I am a transplanted Chicago resident who currently resides in a small town in the southeast corner of Iowa known as Keokuk. Originally, the quietness of the neighborhood, the absence of panhandlers and thugs, the lack of constant wailing from police cars and fire trucks gave me a feeling of a place straight out of a Norman Rockwell painting. I appreciated the geographical location where the town lays – adjoining states of Illinois and Missouri are mere miles away – and the prospective commerce the Tri – State community could bring. The major economic engine of Keokuk is manufacturing and agricultural services. Lately, there has been an exodus of manufacturing/factory closings in the area with Steel Castings being the most recent. Such an economic decline leaves the city’s residents in a state of disappointment and fear, thus preventing them from using what disposable income they have accrued on patronizing local establishments and bolstering the local economy.
This led me to begin pondering ways in which our city could lift its spirits and economy to the benefit of not only the residents, but our surrounding areas. What I discovered through research and talking with longtime residents is that Keokuk has a very rich history to be proud of. People of historical prominence ( both locally and nationally) have helped shape what the town has become. From sports, politics, art, music, people such as Howard Hughes, Bud Fowler, Ramo Stotts, Benjamin P. Alexander among others have left a unique legacy specifically for this city and region which should be a beacon to many who reside in or visit this area (Keokuk,Celebrities of Keokuk).
Learning that Keokuk has such a renowned history, I began to contemplate how our past history could be merged with the present in order to establish future opportunities for tourism and commerce. This article is just an introduction to my effort in helping our community realize the potential benefits of the rich history many have left for us and hopefully to use that knowledge to empower our citizens, businesses, and government to seek ways to enable Keokuk to prosper.
Imagine being forced to engage in sexual acts against your will by the very person who professed to be your “soulmate”. Furthermore, the resulting consequence ends up with you being impregnated by the antagonist!! How would you feel? What would you do? Who could you turn to? There are millions of women who’ve experienced just such a nightmare scenario committed by men that pledged to ” love, honor, protect, and respect ” them in the initial stages of a fledgling relationship only to transform into a raging deviant once he believes he has convincingly pulled her into his web of unobstructed control. Federal and local law is clear when it comes to defining rape and/ or sexual assault perpetrated against victims and assailants unknown to one another, but what exactly does the law say when the parties are involved in an intimate relationship? According to national and state analyses, at least 1 in 7 women have been subject to some form of marital rape (http://ncmdr.org/state_law_chart.html). Since July 1993, all 50 states have some provision in which to charge a husband with this crime yet amazingly, there are still some 8 states that allow exemptions to this law in certain instances.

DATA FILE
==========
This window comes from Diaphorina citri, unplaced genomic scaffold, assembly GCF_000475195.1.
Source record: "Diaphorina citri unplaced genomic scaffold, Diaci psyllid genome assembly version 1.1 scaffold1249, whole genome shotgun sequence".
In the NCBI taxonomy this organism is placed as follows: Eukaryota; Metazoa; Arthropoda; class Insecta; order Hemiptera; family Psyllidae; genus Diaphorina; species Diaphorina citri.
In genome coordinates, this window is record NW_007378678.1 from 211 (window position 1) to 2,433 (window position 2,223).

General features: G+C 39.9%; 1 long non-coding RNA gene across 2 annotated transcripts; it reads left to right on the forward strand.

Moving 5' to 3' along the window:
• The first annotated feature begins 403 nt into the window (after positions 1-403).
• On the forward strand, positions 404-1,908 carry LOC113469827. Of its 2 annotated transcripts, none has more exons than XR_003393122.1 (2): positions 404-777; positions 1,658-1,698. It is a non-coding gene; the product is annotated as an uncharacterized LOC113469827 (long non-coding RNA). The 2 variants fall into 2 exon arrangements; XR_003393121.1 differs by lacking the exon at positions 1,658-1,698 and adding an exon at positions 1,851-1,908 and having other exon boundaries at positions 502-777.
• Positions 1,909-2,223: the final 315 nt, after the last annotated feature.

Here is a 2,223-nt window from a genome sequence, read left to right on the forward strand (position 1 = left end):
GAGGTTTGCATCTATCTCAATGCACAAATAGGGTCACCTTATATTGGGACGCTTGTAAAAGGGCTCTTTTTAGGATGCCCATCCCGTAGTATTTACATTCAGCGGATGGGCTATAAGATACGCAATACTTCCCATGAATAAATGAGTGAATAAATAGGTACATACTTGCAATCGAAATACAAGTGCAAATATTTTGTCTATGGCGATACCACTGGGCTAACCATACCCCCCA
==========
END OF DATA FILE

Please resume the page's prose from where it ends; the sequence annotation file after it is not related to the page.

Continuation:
These are very tumultuous times for the victim and grow exponentially worse when a pregnancy results from this savage act. Due to the fact that there is very little to virtually no prosecution in these matters, the victim will almost certainly remain extremely fearful of repercussion from this miscreant. It has been estimated that up to 70% of marital rapes go unreported by women for various reasons (http://healthresearchfunding.org/21-spousal-rape-statistics/).
When you factor in a society governed by patriarchal laws and add to it misconstrued religious dogma, is it any wonder why women in today’s society still feel disenfranchised? Despite gains made by women over the centuries to obtain equal rights, there remains much to overcome – especially if you consider that the women we speak of are mothers, sisters, aunts, grandmothers, and daughters of someone. It is shocking to believe that even though we are living in the 21st century, such draconian views towards women are still acceptable in a so- called “advanced” society.
Going through the transition from displaced worker to independent freelance writer, I have had many a moment when things looked pretty bleak. I question things like my financial outlook, what subjects interest me enough to write about, how can I continue to developed and expand my domain and social media connections, and why is it taking so long to make my mark in this niche industry. By researching other writers, talking to those who are successful and content in their occupations, along with instructors who love to disseminate knowledge concerning the wonders of social media, I was at once both intimidated